DISCUSSION

Defendant argues that the traffic stop was unlawful because the law enforcement officers did not know his identity until after he was stopped by the HPD patrol officer and presented his driver's license, and because the traffic stop was based on a mistake of law and therefore cannot support reasonable suspicion that Defendant was involved in criminal activity. Under the Fourth Amendment, Defendant is guaranteed to be free from “unreasonable searches and seizures”. U.S. Const. amend. IV. A traffic stop constitutes a seizure for Fourth Amendment purposes. Whren v. United States, 517 U.S. 806, 809–10, 116 S.Ct. 1769, 135 L.Ed.2d 89 (1996) (citations omitted). At a minimum, a traffic stop must be supported by reasonable suspicion “formed by ‘specific, articulable acts which, together with objective and reasonable inferences, form the basis for suspecting that the particular person detained is engaged in criminal activity.’ ” United States v. Lopez–Soto, 205 F.3d 1101, 1105 (9th Cir.2000) (citations omitted). A traffic violation is “sufficient to justify an investigatory stop, regardless of whether (i) the violation was merely pretextual, (ii) the stop departed from the regular practice of a particular precinct, or (iii) the violation was common and insignificant.” United States v. Choudhry, 461 F.3d 1097, 1102 (9th Cir.2006) (citations to Whren omitted).

A traffic stop which is not supported by a reasonable suspicion that the person detained is engaged in criminal activity violates the Fourth Amendment, and “the evidence gathered as a result of the unconstitutional stop must be suppressed.” Lopez–Soto, 205 F.3d at 1106 (citing Wong Sun v. United States, 371 U.S. 471, 484–85, 83 S.Ct. 407, 9 L.Ed.2d 441 (1963)).

Defendant was stopped and cited for a traffic infraction, that is, for driving with a partially obstructed front windshield because of a shell necklace hanging from the rearview mirror and adjacent to the front windshield at the time of the traffic stop. He argues that the patrol officer was mistaken in his belief that driving with a shell necklace hanging from the rearview mirror violated ROH § 15– 19.30(a) and therefore, pursuant to United States v. King, 244 F.3d 736, 738–42 (9th Cir.2001), the patrol officer lacked reasonable suspicion to make the traffic stop. In King, the Ninth Circuit examined a traffic stop based upon an Alaskan traffic ordinance almost identical to the ordinance at hand and concluded that, because the ordinance forbids driving with items “upon” the front windshield and not hanging from the rearview mirror, the officer was mistaken that a violation had occurred. As a result, the Ninth Circuit held that this mistaken belief could not serve as a basis for reasonable suspicion to seize the defendant in a traffic stop. Id. at 739–41.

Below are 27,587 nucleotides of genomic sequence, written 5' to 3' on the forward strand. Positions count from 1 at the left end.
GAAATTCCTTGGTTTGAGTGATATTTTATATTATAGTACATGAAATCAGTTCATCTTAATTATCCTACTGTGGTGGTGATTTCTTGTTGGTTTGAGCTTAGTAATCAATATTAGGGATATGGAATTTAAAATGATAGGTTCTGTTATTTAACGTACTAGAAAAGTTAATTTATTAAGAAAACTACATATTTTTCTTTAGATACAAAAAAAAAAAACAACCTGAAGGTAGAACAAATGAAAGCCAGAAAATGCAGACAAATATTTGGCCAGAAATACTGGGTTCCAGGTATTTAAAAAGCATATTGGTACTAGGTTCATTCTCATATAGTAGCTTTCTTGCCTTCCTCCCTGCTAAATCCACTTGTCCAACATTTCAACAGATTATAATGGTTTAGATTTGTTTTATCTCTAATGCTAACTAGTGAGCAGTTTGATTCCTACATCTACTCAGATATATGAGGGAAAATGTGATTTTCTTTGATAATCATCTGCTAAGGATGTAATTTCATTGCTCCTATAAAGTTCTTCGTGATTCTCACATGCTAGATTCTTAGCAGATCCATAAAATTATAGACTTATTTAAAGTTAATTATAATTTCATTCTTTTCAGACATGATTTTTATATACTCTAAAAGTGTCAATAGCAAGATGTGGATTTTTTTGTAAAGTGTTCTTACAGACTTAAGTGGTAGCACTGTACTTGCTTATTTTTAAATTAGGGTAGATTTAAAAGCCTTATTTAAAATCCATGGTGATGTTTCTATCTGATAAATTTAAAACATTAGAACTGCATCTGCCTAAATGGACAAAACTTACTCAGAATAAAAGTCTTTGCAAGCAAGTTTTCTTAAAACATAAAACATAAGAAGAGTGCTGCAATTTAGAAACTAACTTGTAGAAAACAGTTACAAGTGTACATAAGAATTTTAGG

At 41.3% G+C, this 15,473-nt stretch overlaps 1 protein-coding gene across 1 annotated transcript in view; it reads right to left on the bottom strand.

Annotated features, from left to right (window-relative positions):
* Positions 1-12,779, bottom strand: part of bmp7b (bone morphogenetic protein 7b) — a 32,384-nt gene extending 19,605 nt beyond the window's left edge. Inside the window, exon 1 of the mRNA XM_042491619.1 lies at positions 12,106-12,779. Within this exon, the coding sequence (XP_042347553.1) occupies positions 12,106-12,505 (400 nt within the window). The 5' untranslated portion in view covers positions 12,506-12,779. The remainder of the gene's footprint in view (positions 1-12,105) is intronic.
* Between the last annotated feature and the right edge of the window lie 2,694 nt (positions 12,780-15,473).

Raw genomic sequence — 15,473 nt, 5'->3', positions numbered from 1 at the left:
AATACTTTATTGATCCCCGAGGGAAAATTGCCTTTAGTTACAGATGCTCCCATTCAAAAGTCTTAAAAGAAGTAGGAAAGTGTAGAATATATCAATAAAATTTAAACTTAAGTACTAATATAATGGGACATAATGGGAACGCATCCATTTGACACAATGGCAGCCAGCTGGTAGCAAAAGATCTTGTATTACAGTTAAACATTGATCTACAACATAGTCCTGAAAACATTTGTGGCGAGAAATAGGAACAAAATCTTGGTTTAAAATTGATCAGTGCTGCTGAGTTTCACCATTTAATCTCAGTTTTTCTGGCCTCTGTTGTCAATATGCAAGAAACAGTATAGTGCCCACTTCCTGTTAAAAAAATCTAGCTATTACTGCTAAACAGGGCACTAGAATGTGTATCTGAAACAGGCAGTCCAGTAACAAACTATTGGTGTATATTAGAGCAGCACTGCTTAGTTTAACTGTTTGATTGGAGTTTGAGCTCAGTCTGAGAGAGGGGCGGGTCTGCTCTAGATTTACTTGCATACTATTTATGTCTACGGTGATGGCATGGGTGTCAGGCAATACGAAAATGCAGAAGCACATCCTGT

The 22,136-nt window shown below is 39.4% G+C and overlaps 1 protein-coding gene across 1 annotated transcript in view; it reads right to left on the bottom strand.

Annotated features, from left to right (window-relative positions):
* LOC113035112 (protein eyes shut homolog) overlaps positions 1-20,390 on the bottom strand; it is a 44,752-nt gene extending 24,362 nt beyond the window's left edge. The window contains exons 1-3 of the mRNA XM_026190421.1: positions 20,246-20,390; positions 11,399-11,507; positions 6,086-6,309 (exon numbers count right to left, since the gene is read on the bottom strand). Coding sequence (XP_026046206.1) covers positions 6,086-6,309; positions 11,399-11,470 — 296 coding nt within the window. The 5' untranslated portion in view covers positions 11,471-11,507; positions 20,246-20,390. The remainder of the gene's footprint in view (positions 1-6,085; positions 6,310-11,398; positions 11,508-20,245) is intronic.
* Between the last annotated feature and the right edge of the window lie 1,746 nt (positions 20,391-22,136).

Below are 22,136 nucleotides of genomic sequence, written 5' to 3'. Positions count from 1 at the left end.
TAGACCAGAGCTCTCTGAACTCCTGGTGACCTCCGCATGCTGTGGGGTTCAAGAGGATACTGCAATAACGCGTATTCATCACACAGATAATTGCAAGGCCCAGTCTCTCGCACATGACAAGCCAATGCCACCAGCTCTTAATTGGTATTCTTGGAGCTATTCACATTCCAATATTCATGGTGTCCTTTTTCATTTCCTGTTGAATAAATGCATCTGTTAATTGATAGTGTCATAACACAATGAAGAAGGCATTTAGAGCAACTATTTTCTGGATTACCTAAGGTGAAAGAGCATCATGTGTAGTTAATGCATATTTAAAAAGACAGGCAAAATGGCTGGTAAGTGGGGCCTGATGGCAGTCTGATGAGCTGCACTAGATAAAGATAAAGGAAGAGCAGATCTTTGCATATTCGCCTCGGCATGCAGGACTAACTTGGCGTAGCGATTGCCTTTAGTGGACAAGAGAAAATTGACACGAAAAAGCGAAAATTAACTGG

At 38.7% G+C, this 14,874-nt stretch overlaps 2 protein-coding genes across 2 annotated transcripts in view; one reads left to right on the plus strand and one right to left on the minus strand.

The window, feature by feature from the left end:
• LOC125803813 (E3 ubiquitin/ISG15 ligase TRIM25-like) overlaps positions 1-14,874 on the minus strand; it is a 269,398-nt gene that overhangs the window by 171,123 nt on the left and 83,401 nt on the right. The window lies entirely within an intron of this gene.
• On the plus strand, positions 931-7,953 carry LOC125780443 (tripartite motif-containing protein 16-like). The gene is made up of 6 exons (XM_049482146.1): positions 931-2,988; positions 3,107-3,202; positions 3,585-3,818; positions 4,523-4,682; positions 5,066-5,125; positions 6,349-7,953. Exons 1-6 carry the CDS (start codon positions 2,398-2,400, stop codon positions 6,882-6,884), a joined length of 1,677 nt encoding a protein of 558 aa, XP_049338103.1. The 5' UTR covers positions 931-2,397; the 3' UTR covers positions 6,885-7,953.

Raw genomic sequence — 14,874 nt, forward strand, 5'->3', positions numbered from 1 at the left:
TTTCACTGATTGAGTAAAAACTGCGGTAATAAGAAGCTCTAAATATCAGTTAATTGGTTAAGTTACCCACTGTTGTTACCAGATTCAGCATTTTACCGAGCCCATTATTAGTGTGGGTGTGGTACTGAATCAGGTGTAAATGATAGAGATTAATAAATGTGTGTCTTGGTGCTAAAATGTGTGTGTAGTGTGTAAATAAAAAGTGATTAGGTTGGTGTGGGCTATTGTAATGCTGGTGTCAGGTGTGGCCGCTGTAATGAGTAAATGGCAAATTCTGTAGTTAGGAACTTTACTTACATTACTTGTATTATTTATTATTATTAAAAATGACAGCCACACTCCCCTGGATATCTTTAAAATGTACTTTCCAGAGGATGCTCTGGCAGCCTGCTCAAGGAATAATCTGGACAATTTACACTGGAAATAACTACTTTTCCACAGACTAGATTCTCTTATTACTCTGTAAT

The Government however correctly points out that, as to the HPD patrol officer, it does not matter if he was mistaken about the violation or that he was directed to make the traffic stop under the pretext of a traffic violation. As long as Agent Jones had reasonable suspicion that Defendant was involved in criminal activity, it is beside the point whether the alleged traffic violation was valid. United States v. Villasenor, 608 F.3d 467, 472 n. 5 (9th Cir.2010) (quoting United States v. Ramirez, 473 F.3d 1026, 1031 (9th Cir.2007)). To this end, the Government argues that Agent Jones had reasonable suspicion for the traffic stop because Defendant was seen “coming from the hotel room of a suspected drug dealer, was driving a car which had been seized before in another drug investigation and found to contain methamphetamine, and was driving a car associated with two known drug dealers, David Suiaunoa and the defendant.” [Suppl. Opp. at 5.] The testimony, however, does not support these assertions. Agent Jones testified that Defendant “went up to the 20th floor. A little while later, he came down from the 20th floor and then got into his vehicle and drove off at that point.” [Hrg. Trans. at 12.] Even the DEA investigation report only reflects that Defendant was seen “leaving the area of Room 2011”, and not that he was observed leaving the suspected drug dealer's hotel room. [Opp. to Motion, Exh. B at 12.] As to the Pontiac G–6, Agent Jones testified that, when Defendant drove away, an agent transmitted over the radio that he thought he knew the car, and thought they had seized it before, but the agent did not state when or in what context the vehicle had been seized. [Hrg. Trans. at 13, 31.] In drawing objective and reasonable inferences from these observations, it can be concluded, at best, that a man drove to the same hotel and took the elevator to the same hotel floor where a suspected drug dealer was known to be staying, and left driving a car that might have previously been seized in a DEA drug investigation.